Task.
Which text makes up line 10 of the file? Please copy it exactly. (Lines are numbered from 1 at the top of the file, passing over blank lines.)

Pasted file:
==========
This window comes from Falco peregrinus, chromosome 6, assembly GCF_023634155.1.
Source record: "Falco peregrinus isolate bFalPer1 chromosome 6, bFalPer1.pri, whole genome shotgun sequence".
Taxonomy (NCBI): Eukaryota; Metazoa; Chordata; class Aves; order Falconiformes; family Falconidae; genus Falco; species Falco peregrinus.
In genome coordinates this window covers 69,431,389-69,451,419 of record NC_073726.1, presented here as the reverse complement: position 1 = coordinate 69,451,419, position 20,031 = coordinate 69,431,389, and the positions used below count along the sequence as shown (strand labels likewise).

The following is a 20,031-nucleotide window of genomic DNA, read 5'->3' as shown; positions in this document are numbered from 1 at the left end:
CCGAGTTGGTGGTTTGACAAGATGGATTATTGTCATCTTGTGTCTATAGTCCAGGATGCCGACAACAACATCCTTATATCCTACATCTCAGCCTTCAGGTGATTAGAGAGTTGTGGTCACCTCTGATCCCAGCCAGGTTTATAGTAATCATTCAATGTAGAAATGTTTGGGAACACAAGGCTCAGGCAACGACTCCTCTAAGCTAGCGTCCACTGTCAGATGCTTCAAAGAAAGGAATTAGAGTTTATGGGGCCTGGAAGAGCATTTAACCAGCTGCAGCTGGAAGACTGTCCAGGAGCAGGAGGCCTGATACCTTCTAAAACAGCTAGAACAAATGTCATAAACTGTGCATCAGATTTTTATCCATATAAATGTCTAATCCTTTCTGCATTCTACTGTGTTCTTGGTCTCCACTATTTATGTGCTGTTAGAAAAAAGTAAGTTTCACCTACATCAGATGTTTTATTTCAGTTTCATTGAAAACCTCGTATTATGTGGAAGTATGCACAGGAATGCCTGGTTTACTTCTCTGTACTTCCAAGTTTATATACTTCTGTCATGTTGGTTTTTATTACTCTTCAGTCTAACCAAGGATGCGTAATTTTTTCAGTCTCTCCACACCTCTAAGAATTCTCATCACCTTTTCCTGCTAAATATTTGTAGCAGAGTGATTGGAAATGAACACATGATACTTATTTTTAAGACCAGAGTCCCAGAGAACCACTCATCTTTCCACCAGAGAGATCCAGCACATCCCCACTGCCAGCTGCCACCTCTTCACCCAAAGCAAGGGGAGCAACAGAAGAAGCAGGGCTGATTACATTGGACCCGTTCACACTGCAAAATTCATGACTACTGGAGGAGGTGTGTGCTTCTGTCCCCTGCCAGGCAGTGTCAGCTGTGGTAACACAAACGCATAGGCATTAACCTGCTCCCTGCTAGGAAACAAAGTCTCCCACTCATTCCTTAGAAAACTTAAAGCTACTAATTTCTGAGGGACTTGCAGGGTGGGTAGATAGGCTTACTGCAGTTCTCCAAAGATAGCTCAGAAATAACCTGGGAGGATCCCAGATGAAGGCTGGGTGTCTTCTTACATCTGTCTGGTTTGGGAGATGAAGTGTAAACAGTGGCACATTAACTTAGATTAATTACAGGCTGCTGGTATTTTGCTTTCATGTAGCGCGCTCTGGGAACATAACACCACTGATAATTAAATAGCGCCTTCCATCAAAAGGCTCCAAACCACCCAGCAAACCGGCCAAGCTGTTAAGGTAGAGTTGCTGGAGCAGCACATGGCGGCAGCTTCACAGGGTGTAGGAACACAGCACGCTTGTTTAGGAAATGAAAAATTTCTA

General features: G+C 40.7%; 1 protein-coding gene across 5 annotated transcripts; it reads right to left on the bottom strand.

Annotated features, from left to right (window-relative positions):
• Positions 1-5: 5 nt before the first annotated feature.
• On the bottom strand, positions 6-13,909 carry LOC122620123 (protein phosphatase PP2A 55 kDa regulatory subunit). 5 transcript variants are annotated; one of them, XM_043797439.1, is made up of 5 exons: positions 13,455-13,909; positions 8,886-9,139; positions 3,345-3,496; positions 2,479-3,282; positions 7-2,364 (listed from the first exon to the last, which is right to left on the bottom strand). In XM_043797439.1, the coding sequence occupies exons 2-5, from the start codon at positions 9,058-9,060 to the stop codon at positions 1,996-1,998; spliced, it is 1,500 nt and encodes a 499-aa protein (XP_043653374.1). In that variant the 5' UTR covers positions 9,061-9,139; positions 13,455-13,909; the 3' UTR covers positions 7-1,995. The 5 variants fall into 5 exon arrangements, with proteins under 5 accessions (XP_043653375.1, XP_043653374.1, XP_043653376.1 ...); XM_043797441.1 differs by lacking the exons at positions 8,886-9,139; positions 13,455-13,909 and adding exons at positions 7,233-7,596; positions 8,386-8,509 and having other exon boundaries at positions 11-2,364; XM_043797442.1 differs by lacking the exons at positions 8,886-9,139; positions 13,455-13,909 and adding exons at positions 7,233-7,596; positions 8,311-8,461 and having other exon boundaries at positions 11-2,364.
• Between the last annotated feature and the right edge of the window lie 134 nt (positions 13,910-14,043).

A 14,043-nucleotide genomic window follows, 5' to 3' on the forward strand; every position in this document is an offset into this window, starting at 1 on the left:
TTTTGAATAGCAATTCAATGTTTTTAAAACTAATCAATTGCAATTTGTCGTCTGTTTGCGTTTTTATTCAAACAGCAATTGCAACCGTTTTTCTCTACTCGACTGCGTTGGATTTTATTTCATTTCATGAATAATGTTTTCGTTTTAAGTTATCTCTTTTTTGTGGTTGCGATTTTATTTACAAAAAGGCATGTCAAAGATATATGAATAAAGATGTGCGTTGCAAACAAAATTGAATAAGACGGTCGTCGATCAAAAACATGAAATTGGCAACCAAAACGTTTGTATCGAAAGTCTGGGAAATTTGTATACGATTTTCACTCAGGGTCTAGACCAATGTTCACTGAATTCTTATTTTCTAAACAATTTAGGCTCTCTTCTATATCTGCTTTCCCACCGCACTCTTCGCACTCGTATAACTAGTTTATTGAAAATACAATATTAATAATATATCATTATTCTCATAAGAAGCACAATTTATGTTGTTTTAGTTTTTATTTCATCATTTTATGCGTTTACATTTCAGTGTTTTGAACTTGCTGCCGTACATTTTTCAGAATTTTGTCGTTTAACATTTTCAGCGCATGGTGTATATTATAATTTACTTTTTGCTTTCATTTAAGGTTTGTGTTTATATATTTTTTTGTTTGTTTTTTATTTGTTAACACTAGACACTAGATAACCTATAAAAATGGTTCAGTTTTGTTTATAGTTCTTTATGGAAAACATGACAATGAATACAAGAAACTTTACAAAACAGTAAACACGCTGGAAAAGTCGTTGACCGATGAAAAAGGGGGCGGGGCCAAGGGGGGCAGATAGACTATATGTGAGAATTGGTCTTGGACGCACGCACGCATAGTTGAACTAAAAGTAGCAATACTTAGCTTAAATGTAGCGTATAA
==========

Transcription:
• On the bottom strand, positions 6-13,909 carry LOC122620123 (protein phosphatase PP2A 55 kDa regulatory subunit). 5 transcript variants are annotated; one of them, XM_043797439.1, is made up of 5 exons: positions 13,455-13,909; positions 8,886-9,139; positions 3,345-3,496; positions 2,479-3,282; positions 7-2,364 (listed from the first exon to the last, which is right to left on the bottom strand). In XM_043797439.1, the coding sequence occupies exons 2-5, from the start codon at positions 9,058-9,060 to the stop codon at positions 1,996-1,998; spliced, it is 1,500 nt and encodes a 499-aa protein (XP_043653374.1). In that variant the 5' UTR covers positions 9,061-9,139; positions 13,455-13,909; the 3' UTR covers positions 7-1,995. The 5 variants fall into 5 exon arrangements, with proteins under 5 accessions (XP_043653375.1, XP_043653374.1, XP_043653376.1 ...); XM_043797441.1 differs by lacking the exons at positions 8,886-9,139; positions 13,455-13,909 and adding exons at positions 7,233-7,596; positions 8,386-8,509 and having other exon boundaries at positions 11-2,364; XM_043797442.1 differs by lacking the exons at positions 8,886-9,139; positions 13,455-13,909 and adding exons at positions 7,233-7,596; positions 8,311-8,461 and having other exon boundaries at positions 11-2,364.